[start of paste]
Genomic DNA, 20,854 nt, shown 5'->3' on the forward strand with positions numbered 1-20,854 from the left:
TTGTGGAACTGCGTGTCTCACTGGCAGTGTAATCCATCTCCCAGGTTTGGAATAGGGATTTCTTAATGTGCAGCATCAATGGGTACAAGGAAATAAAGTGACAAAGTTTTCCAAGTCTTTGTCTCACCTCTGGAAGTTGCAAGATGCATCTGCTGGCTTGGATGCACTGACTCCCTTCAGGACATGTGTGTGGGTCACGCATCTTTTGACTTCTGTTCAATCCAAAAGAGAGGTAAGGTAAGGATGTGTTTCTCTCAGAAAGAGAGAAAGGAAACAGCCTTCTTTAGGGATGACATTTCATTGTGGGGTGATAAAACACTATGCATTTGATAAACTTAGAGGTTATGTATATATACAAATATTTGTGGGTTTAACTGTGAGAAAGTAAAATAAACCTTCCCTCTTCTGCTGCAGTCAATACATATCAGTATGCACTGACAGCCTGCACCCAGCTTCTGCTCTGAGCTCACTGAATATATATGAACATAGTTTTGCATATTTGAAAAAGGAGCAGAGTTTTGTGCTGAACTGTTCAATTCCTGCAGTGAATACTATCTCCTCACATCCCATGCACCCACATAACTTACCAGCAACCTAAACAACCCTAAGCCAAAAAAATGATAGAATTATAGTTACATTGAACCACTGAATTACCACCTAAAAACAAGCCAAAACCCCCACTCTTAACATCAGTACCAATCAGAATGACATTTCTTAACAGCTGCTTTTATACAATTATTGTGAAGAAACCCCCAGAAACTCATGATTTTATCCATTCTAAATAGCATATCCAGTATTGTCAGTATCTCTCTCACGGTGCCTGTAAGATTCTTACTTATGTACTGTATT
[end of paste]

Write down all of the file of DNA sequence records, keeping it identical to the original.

Genomic DNA, 20,854 nt, shown 5'->3' on the forward strand with positions numbered 1-20,854 from the left:
TTGTGGAACTGCGTGTCTCACTGGCAGTGTAATCCATCTCCCAGGTTTGGAATAGGGATTTCTTAATGTGCAGCATCAATGGGTACAAGGAAATAAAGTGACAAAGTTTTCCAAGTCTTTGTCTCACCTCTGGAAGTTGCAAGATGCATCTGCTGGCTTGGATGCACTGACTCCCTTCAGGACATGTGTGTGGGTCACGCATCTTTTGACTTCTGTTCAATCCAAAAGAGAGGTAAGGTAAGGATGTGTTTCTCTCAGAAAGAGAGAAAGGAAACAGCCTTCTTTAGGGATGACATTTCATTGTGGGGTGATAAAACACTATGCATTTGATAAACTTAGAGGTTATGTATATATACAAATATTTGTGGGTTTAACTGTGAGAAAGTAAAATAAACCTTCCCTCTTCTGCTGCAGTCAATACATATCAGTATGCACTGACAGCCTGCACCCAGCTTCTGCTCTGAGCTCACTGAATATATATGAACATAGTTTTGCATATTTGAAAAAGGAGCAGAGTTTTGTGCTGAACTGTTCAATTCCTGCAGTGAATACTATCTCCTCACATCCCATGCACCCACATAACTTACCAGCAACCTAAACAACCCTAAGCCAAAAAAATGATAGAATTATAGTTACATTGAACCACTGAATTACCACCTAAAAACAAGCCAAAACCCCCACTCTTAACATCAGTACCAATCAGAATGACATTTCTTAACAGCTGCTTTTATACAATTATTGTGAAGAAACCCCCAGAAACTCATGATTTTATCCATTCTAAATAGCATATCCAGTATTGTCAGTATCTCTCTCACGGTGCCTGTAAGATTCTTACTTATGTACTGTATT